Clinical Drug Investigation

, Volume 31, Issue 3, pp 155–167 | Cite as

Pharmacokinetics of Venlafaxine Extended Release 75 mg and Desvenlafaxine 50 mg in Healthy CYP2D6 Extensive and Poor Metabolizers

A Randomized, Open-Label, Two-Period, Parallel-Group, Crossover Study
  • Alice I. NicholsEmail author
  • Kristen Focht
  • Qin Jiang
  • Sheldon H. Preskorn
  • Cecelia P. Kane
Original Research Article



Genetically driven variations in the level of cytochrome P450 (CYP) 2D6 metabolic activity have been shown to significantly affect the pharmacokinetic behaviour of medications that are substrates of this enzyme.


To evaluate the impact of CYP2D6 extensive metabolizer (EM) and poor metabolizer (PM) phenotypes on the pharmacokinetics of single doses of venlafaxine extended release (ER) and desvenlafaxine (administered as desvenlafaxine succinate).


This study used a randomized, open-label, two-period, parallel-group, crossover design. The enrolled healthy subjects participated in the study for approximately 8 weeks, which included ≤6 weeks of screening procedures and two separate 1-week partial inpatient confinement periods (separated by a 4-day washout period), during which venlafaxine ER or desvenlafaxine was administered and blood samples were collected. Subjects were admitted to partial inpatient confinement in a laboratory setting for the two separate study periods where each study drug was individually administered. Blood samples for pharmacokinetic analyses were collected during the 120 hours following administration of each study drug. Plasma concentrations of the study drugs were measured by a third-party analyst using liquid chromatography-tandem mass spectrometry. Healthy subjects were recruited through newspaper advertisements and genotyped to determine their CYP2D6 metabolic phenotype (i.e. EM or PM) using internally developed and commercially available assays. Subjects were reimbursed for their participation in this study. Single, sequentially administered oral doses of the dual-acting, serotonin and norepinephrine reuptake inhibiting antidepressants venlafaxine ER (75 mg) and desvenlafaxine (50 mg) were administered. The main outcome measures were differences in the geometric means for area under the plasma concentration-time curve from time zero to infinity (AUC) and peak plasma concentration (Cmax) between EMs and PMs. Comparisons were made using a 2-tailed Wilcoxon exact test.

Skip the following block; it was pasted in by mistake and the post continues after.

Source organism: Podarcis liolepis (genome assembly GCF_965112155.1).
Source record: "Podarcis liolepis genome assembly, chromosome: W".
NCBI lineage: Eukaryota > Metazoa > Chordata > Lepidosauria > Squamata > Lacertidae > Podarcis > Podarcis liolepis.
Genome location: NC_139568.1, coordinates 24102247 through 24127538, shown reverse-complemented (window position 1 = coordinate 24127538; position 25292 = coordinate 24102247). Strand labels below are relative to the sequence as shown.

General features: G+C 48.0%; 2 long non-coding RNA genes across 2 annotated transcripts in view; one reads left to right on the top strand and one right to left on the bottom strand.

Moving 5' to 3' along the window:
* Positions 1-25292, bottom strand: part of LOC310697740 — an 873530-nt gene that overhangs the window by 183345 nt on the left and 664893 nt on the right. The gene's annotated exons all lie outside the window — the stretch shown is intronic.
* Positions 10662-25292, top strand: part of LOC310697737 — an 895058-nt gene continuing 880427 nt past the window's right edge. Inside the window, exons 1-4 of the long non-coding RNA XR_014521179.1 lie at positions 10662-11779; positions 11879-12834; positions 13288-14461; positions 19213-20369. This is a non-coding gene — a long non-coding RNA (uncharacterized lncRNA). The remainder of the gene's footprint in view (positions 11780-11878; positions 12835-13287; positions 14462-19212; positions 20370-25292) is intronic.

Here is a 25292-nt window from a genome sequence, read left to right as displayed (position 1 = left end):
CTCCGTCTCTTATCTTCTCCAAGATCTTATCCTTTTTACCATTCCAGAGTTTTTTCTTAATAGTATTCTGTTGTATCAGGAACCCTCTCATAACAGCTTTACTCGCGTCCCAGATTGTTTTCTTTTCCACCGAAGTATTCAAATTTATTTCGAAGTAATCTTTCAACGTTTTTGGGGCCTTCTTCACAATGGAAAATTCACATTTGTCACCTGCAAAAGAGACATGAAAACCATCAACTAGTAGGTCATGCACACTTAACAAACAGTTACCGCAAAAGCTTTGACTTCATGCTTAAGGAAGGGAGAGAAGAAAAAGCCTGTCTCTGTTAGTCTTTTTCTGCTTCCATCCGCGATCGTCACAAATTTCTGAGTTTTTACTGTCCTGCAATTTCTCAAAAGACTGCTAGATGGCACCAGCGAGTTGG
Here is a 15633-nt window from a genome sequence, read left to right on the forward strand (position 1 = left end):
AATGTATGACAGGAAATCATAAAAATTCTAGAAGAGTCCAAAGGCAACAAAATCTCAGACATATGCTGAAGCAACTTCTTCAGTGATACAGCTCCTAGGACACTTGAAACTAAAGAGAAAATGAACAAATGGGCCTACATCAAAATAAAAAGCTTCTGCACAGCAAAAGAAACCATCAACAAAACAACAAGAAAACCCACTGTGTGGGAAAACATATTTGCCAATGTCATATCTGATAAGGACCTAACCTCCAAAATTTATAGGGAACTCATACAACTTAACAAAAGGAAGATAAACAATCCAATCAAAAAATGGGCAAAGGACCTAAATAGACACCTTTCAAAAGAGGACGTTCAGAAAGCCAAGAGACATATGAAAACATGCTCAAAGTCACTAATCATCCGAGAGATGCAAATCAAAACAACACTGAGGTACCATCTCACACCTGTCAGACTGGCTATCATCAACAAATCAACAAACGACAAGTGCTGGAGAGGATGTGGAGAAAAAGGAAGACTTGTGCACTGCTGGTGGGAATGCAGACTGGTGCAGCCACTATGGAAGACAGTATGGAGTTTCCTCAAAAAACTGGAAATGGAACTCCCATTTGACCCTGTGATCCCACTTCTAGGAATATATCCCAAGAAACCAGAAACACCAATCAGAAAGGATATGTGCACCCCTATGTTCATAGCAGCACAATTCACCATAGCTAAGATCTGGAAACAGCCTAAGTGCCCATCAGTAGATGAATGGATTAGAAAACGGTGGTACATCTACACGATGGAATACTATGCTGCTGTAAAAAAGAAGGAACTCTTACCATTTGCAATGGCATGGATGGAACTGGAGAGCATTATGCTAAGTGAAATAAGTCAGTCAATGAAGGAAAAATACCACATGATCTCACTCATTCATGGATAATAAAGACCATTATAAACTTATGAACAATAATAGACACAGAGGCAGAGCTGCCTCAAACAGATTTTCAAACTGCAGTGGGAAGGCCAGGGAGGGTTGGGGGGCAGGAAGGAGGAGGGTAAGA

No carryover effect was observed between treatment sequence groups. There was no statistically significant difference in either Cmax or AUC of O-desmethylvenlafaxine between PMs (n = 7) and EMs (n=7) following administration of desvenlafaxine 50 mg. However, when subjects received venlafaxine ER 75 mg, the AUC and Cmax of O-desmethylvenlafaxine (the primary active metabolite) were 445% and 434% higher, respectively, in EMs compared with PMs (p ≤ 0.001), and the AUC and Cmax of venlafaxine were 445% and 180% higher, respectively, in PMs compared with EMs (p<0.01). In addition, the ratios of O-desmethylvenlafaxine: venlafaxine AUC and Cmax for subjects receiving venlafaxine ER 75 mg were higher for EMs (6.2 and 3.3) than PMs (0.21 and 0.22; p ≤ 0.001 for both comparisons).